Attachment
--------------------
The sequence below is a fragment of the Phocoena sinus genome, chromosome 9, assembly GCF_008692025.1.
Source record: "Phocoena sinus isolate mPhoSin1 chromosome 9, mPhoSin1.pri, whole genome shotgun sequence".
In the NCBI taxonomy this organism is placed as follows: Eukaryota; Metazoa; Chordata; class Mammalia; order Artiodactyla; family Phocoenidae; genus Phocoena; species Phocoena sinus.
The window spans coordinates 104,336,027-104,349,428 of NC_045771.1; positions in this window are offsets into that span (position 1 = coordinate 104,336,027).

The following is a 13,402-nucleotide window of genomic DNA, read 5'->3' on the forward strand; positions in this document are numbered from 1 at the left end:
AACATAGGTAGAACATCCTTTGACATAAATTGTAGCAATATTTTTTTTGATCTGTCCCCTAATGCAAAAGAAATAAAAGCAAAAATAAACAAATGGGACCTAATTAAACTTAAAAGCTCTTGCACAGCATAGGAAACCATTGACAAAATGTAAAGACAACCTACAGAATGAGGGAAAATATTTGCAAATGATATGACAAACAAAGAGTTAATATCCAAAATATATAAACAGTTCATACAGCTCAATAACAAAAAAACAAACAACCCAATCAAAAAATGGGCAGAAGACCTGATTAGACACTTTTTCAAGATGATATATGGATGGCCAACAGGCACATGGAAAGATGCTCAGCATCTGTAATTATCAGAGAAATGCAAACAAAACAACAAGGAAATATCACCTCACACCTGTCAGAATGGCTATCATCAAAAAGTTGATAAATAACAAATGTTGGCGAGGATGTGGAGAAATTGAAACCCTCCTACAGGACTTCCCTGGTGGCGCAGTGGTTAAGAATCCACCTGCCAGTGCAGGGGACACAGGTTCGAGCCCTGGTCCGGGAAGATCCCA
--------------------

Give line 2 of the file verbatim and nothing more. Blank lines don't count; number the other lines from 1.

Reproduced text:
Source record: "Phocoena sinus isolate mPhoSin1 chromosome 9, mPhoSin1.pri, whole genome shotgun sequence".